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One of the cable cars suspended above the borough of Gustavo A. Madero. One of the cable cars travels above the borough of Gustavo A. Madero.

Mexico City begins operating first leg of new cable car line

A 1.7-kilometer section of the Cablebús line opened Thursday

The Mexico City government has opened the first section of a new cable car line in the north of the capital that officials say will cut travel time and reduce inequality.

Mayor Claudia Sheinbaum formally opened on Thursday the first leg of the Cablebús system, which will eventually link Cuautepec, a working-class neighborhood in a hilly area of the Gustavo A. Madero borough, to the Indios Verdes Metro and bus station, located some nine kilometers away in the same borough.

The 1.7-kilometer section that opened Thursday runs between the Tlalpexco and Campos Revolución stations at the Cuautepec end of the line.

The entire 9.2-kilometer stretch of the 2.3-billion-peso (US $108.1-million) line is expected to begin operations on June 20. The system will have a total of six stations and the capacity to move thousands of people per hour between Cuautepec and Indios Verdes, a journey that will take just over 30 minutes.

Each of the cars has enough room for 10 people but capacity will initially be limited to six due to the coronavirus pandemic. Some 48,000 people are expected to use the system on a daily basis.

Mayor Sheinbaum opens one of the two first stations
Mayor Sheinbaum opens one of the two stations on the new Cablebús system.

“It’s a historic day because we’re opening a new system of collective transport, … it’s social transport,” Sheinbaum said.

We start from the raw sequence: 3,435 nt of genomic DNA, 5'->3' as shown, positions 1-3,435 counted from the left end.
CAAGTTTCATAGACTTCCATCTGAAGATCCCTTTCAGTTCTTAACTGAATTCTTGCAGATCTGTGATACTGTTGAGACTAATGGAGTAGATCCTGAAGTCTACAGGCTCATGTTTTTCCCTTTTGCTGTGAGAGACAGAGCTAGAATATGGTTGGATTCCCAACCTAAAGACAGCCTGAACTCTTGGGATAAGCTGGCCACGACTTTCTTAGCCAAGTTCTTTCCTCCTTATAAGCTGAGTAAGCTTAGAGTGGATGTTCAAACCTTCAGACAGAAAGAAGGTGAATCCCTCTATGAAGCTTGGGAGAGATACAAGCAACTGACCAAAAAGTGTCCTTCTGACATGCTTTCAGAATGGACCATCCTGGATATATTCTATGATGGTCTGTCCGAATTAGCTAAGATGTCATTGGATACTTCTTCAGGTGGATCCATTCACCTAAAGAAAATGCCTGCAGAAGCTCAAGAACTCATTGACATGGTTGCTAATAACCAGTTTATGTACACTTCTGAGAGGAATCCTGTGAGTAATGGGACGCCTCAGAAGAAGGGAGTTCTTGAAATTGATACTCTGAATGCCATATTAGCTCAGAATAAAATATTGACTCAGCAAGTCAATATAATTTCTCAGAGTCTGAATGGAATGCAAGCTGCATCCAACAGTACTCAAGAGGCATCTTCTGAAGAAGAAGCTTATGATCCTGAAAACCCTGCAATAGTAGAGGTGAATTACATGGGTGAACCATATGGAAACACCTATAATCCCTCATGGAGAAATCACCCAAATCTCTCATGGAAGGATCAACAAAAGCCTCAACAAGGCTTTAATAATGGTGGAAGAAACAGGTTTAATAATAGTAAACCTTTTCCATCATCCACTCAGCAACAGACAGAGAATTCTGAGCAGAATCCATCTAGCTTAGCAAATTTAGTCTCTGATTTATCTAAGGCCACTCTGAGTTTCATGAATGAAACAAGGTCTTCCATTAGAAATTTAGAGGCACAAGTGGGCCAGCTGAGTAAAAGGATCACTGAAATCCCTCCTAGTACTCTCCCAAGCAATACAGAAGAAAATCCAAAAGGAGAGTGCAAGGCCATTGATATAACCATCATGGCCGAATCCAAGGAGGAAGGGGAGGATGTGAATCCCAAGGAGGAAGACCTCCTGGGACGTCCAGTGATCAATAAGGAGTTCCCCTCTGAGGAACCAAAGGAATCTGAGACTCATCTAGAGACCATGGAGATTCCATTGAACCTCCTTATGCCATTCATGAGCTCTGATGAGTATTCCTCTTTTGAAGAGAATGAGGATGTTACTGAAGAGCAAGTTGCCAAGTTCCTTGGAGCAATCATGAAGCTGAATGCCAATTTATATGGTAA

“Having the best transportation for the poorest parts of the city reduces inequality,” the mayor added.

Sheinbaum said the cost of a ticket to ride the entire line has not yet been determined but pledged that the price will be accessible.

“A consultation is being carried out in the area with citizens to see how much they are willing to pay,” she said.

The mayor noted that a second cable car line is under construction in Iztapalapa, a sprawling, densely populated borough in the capital’s east.

Guillermo Calderon, director of the electrical transportation system in Mexico City, said there are almost 1 million people who live in the area around the Cablebús system.

“They [currently] make their trips [to the Metro station] in small vans that descend through narrow streets, and that may take, from the highest point [of the area] … as long as 55 minutes or an hour,” he said.

The Associated Press reported that traditional transportation solutions like bus or subway lines are almost impossible in the area because there are no rights of way in the densely packed slums, which are crowded along hillsides on steep 15-degree slopes.

Transportation Minister Andrés Lajous said the cable cars operating on the line, which runs between 63 towers, will cover five meters per second, or 18 kilometers per hour, and considerably reduce travel time between Cuautepec and Indios Verdes.

Cuautepec resident Evelyn Sánchez told the Associated Press that getting to the Metro station is currently a big challenge for her and other locals.

“It does take us a long time, and now with this … it is going to be a lot quicker,” she said.

A public transit cable car system already operates in Ecatepec, a México state municipality that borders Gustavo A. Madero, and several other Latin American cities, including Medellín in Colombia, Río de Janeiro in Brazil and La Paz, Bolivia, also use the airborne method of travel to move citizens who live in hilly areas from A to B.

Source: Milenio (sp), AP (en) 

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